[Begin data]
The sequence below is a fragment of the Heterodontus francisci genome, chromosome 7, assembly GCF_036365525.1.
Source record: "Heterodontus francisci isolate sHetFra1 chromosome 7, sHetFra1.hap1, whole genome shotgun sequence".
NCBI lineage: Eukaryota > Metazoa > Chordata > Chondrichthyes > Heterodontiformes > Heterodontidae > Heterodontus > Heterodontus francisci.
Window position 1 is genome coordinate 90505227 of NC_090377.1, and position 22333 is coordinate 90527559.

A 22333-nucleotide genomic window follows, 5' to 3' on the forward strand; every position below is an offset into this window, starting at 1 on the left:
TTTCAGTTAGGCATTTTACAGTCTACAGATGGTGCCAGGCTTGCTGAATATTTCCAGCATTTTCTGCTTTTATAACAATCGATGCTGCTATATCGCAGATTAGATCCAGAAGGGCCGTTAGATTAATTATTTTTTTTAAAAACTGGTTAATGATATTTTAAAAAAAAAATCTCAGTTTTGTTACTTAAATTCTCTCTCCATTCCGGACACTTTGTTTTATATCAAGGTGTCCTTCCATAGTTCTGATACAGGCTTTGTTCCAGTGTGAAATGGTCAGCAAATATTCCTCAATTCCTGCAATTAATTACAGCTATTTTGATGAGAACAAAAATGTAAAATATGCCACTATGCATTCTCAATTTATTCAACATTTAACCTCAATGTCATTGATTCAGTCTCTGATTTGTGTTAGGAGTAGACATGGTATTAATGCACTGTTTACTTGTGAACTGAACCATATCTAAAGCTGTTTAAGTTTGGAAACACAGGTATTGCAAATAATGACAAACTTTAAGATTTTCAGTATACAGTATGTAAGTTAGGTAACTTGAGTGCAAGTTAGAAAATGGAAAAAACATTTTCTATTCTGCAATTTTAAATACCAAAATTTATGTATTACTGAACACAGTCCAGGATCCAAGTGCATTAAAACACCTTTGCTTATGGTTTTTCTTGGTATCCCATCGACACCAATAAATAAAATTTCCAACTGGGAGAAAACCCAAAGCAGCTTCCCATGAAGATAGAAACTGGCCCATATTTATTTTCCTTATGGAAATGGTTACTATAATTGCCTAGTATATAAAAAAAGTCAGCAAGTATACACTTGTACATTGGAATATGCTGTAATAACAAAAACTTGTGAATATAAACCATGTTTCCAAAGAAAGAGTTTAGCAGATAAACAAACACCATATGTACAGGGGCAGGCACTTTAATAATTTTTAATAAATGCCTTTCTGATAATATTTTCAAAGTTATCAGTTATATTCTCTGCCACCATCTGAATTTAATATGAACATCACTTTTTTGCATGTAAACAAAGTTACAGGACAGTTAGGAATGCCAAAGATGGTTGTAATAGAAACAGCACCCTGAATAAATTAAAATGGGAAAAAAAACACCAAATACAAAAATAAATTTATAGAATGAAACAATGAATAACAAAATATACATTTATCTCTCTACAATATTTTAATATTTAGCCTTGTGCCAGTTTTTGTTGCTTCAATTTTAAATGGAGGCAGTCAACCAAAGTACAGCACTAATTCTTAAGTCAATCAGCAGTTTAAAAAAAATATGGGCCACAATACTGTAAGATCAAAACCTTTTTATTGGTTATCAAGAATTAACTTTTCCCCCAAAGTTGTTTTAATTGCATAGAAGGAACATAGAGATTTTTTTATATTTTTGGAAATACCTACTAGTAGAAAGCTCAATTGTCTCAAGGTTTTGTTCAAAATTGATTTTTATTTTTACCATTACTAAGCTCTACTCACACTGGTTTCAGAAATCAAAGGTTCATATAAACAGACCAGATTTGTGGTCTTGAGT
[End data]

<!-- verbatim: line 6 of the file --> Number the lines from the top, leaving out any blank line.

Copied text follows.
TTTCAGTTAGGCATTTTACAGTCTACAGATGGTGCCAGGCTTGCTGAATATTTCCAGCATTTTCTGCTTTTATAACAATCGATGCTGCTATATCGCAGATTAGATCCAGAAGGGCCGTTAGATTAATTATTTTTTTTAAAAACTGGTTAATGATATTTTAAAAAAAAAATCTCAGTTTTGTTACTTAAATTCTCTCTCCATTCCGGACACTTTGTTTTATATCAAGGTGTCCTTCCATAGTTCTGATACAGGCTTTGTTCCAGTGTGAAATGGTCAGCAAATATTCCTCAATTCCTGCAATTAATTACAGCTATTTTGATGAGAACAAAAATGTAAAATATGCCACTATGCATTCTCAATTTATTCAACATTTAACCTCAATGTCATTGATTCAGTCTCTGATTTGTGTTAGGAGTAGACATGGTATTAATGCACTGTTTACTTGTGAACTGAACCATATCTAAAGCTGTTTAAGTTTGGAAACACAGGTATTGCAAATAATGACAAACTTTAAGATTTTCAGTATACAGTATGTAAGTTAGGTAACTTGAGTGCAAGTTAGAAAATGGAAAAAACATTTTCTATTCTGCAATTTTAAATACCAAAATTTATGTATTACTGAACACAGTCCAGGATCCAAGTGCATTAAAACACCTTTGCTTATGGTTTTTCTTGGTATCCCATCGACACCAATAAATAAAATTTCCAACTGGGAGAAAACCCAAAGCAGCTTCCCATGAAGATAGAAACTGGCCCATATTTATTTTCCTTATGGAAATGGTTACTATAATTGCCTAGTATATAAAAAAAGTCAGCAAGTATACACTTGTACATTGGAATATGCTGTAATAACAAAAACTTGTGAATATAAACCATGTTTCCAAAGAAAGAGTTTAGCAGATAAACAAACACCATATGTACAGGGGCAGGCACTTTAATAATTTTTAATAAATGCCTTTCTGATAATATTTTCAAAGTTATCAGTTATATTCTCTGCCACCATCTGAATTTAATATGAACATCACTTTTTTGCATGTAAACAAAGTTACAGGACAGTTAGGAATGCCAAAGATGGTTGTAATAGAAACAGCACCCTGAATAAATTAAAATGGGAAAAAAAACACCAAATACAAAAATAAATTTATAGAATGAAACAATGAATAACAAAATATACATTTATCTCTCTACAATATTTTAATATTTAGCCTTGTGCCAGTTTTTGTTGCTTCAATTTTAAATGGAGGCAGTCAACCAAAGTACAGCACTAATTCTTAAGTCAATCAGCAGTTTAAAAAAAATATGGGCCACAATACTGTAAGATCAAAACCTTTTTATTGGTTATCAAGAATTAACTTTTCCCCCAAAGTTGTTTTAATTGCATAGAAGGAACATAGAGATTTTTTTATATTTTTGGAAATACCTACTAGTAGAAAGCTCAATTGTCTCAAGGTTTTGTTCAAAATTGATTTTTATTTTTACCATTACTAAGCTCTACTCACACTGGTTTCAGAAATCAAAGGTTCATATAAACAGACCAGATTTGTGGTCTTGAGT